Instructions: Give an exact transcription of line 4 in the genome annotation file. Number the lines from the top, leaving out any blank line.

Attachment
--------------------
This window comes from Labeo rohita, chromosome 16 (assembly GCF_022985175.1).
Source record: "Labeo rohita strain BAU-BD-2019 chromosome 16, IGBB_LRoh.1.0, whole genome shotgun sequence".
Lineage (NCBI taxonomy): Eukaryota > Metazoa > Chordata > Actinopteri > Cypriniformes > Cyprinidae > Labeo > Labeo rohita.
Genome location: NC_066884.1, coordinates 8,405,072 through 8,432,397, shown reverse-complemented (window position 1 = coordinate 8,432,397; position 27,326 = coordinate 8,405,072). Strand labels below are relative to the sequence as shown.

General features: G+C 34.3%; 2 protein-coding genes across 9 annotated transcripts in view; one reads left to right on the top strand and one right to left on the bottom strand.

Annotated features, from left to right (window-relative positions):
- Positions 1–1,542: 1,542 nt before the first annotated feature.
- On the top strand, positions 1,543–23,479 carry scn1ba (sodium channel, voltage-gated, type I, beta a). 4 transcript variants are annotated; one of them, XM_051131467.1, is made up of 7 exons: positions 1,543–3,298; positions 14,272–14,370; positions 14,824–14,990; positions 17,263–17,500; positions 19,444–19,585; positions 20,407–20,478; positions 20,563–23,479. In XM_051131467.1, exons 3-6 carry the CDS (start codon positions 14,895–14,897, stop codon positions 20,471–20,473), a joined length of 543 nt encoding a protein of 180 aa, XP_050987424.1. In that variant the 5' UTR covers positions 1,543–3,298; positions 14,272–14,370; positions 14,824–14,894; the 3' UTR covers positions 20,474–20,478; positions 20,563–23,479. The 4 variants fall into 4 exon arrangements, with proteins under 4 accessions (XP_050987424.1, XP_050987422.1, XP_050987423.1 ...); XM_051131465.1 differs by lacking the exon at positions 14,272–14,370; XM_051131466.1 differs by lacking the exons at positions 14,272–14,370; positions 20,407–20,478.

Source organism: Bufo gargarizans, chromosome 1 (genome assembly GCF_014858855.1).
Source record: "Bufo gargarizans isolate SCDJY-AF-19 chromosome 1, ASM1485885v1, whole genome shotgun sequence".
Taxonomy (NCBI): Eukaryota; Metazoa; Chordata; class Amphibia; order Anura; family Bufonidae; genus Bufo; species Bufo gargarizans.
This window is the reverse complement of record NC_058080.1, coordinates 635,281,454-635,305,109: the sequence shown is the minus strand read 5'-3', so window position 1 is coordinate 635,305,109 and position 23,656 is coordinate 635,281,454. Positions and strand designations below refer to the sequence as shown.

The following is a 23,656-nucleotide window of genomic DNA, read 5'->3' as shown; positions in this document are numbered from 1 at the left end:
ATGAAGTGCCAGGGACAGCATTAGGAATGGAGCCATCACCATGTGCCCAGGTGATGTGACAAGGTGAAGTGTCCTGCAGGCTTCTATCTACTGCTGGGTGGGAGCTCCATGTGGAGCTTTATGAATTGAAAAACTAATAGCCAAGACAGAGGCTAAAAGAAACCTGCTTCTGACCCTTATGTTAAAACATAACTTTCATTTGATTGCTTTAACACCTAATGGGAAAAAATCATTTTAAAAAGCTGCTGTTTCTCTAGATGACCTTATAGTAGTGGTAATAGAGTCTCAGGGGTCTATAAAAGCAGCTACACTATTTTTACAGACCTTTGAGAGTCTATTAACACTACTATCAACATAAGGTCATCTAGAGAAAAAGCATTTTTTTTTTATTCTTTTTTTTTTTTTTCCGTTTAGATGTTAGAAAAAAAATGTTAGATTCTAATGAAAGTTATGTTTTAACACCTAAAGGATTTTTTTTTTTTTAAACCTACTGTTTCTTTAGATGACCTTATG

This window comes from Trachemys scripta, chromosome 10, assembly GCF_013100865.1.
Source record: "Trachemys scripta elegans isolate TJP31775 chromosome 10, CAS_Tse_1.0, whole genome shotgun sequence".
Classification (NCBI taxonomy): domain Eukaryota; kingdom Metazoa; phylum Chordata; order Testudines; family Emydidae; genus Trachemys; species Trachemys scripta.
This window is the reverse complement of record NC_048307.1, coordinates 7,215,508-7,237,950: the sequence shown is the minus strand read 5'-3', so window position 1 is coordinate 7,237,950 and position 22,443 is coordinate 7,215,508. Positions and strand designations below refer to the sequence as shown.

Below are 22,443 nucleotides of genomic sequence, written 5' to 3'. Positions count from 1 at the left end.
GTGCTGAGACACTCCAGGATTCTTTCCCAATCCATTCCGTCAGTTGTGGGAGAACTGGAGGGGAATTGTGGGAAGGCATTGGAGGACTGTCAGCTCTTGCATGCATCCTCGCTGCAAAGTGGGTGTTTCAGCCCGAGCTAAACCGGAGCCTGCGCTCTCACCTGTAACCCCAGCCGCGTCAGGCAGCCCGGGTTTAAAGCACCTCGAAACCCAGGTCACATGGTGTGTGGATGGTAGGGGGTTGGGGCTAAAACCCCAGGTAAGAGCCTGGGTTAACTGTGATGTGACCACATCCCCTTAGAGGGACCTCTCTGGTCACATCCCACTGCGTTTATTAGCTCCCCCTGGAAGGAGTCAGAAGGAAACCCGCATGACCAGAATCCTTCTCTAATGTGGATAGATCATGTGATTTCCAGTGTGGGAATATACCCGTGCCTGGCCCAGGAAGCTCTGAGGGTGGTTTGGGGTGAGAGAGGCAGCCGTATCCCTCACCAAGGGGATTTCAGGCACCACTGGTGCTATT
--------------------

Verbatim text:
Genome location: NC_066884.1, coordinates 8,405,072 through 8,432,397, shown reverse-complemented (window position 1 = coordinate 8,432,397; position 27,326 = coordinate 8,405,072). Strand labels below are relative to the sequence as shown.